Many a singer has turned to their fans to fill in the blanks live when their voices simply aren't up to the task of carrying their own tune. But when Phoenix's Thomas Mars asked for help on the vocals at the tail end of the French rock band's show Thursday at the Joint, it hardly seemed like he needed the help.
"My voice is totally blown, so if you don't mind to sing," Mars called out to the crowd towards the end of the show, one of the few things he said during the concert.
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However, Mars and his bandmates needed no help at all to deliver their euphoric pop rock to the young crowd dancing on the Joint's ground level. Phoenix sounded almost effortlessly in sync throughout their first Vegas headlining performance, and Mars' vocals were pitch perfect with just the same slight whine as on the band's most recent release, Wolfgang Amadeus Phoenix.
After kicking off with the quirkily titled "Lisztomania" — yes, that's Liszt as in Franz Liszt, the Hungarian composer and piano prodigy — Phoenix's set rifled through a number of tracks off their current album, punctuated by older songs.
While most of the audience seemed to be rather recent additions to the Versailles-born rockers' fanbase, as evidenced by the near total non-reaction to a few tunes off older albums, one concert highlight came during the encore when Mars performed a stripped-down version of "Everything is Everything" off 2004 disc Alphabetical.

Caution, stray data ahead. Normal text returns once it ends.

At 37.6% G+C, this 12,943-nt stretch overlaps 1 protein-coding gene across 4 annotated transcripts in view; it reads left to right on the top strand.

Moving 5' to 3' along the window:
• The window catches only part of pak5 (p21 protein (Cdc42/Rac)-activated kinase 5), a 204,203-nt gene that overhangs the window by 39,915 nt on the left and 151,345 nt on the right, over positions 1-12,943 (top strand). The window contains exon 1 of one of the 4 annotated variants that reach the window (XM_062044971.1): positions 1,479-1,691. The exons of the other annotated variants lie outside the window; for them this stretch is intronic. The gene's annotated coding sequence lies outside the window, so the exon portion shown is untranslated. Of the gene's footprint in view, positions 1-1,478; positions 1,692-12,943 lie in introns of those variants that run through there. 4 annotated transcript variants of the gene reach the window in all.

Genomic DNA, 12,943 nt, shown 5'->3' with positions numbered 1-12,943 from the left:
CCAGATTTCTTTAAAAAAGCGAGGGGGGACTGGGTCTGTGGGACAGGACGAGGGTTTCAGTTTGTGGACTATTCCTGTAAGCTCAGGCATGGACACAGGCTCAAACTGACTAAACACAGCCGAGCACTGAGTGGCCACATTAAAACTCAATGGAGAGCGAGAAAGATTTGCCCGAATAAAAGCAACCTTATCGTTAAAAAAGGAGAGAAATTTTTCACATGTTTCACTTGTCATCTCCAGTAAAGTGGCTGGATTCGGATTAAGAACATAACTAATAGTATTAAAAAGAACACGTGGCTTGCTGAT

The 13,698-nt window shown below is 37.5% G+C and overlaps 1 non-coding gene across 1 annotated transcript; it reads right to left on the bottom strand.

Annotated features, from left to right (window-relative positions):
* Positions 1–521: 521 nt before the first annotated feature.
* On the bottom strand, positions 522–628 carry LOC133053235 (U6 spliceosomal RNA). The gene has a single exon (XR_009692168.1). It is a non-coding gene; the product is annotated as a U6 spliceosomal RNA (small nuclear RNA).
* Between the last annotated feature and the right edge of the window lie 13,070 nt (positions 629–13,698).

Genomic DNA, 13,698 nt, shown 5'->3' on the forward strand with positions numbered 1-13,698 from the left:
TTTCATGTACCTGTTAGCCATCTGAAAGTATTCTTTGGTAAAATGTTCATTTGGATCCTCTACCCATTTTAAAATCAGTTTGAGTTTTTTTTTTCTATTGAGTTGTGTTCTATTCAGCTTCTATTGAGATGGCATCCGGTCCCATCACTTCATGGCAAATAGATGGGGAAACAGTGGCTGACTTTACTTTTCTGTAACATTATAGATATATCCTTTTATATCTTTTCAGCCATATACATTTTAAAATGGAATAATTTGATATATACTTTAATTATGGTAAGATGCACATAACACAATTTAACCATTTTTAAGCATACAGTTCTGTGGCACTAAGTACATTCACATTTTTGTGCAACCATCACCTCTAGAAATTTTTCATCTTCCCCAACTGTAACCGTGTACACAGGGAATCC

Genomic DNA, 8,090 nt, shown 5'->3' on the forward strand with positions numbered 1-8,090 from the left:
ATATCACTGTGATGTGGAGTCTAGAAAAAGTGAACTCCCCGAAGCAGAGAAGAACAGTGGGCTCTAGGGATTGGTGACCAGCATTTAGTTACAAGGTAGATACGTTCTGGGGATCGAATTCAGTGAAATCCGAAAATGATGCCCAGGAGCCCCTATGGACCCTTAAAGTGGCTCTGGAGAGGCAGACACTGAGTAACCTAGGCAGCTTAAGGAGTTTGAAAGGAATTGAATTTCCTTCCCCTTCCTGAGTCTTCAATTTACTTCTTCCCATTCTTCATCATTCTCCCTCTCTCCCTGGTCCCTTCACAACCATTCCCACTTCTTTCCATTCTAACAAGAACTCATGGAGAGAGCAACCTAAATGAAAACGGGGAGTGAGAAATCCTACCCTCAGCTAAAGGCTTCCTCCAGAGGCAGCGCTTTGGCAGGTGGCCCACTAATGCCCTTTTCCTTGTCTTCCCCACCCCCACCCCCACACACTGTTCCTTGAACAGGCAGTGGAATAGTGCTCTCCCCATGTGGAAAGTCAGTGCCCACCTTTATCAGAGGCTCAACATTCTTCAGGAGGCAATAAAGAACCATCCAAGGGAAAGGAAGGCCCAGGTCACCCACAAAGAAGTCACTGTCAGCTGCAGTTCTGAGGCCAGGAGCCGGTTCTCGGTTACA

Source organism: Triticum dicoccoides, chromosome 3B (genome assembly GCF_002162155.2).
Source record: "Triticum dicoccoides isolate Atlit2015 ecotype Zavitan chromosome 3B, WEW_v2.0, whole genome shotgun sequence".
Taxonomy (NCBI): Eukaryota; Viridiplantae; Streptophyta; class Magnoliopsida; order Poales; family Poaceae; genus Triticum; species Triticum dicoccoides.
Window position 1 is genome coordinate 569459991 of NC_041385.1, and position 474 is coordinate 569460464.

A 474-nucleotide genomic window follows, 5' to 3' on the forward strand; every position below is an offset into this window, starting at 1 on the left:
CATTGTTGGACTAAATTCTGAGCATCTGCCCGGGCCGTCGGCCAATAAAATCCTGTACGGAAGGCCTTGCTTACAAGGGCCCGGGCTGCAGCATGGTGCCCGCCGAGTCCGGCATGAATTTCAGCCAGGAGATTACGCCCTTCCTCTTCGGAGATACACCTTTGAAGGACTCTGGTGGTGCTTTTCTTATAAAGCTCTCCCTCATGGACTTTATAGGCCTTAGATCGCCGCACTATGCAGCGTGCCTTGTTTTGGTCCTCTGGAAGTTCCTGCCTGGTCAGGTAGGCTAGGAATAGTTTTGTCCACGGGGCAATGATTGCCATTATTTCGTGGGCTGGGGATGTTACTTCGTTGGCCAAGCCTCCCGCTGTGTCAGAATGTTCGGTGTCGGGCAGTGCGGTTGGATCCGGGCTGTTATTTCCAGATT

Without the jaunty vibrancy of the rest of the show, the number took on an almost solemn character. For a moment, it seemed a different band altogether was playing.
But before the crowd could settle too deep into their contemplative stances, Phoenix was back, closing the show with the Cadillac ad hit that has gained them a sudden U.S. following. To the sounds of "1901," the Joint took on the feeling of a joyous dance party. And as the band welcomed fans on stage for a few chaotic final minutes, everyone was invited.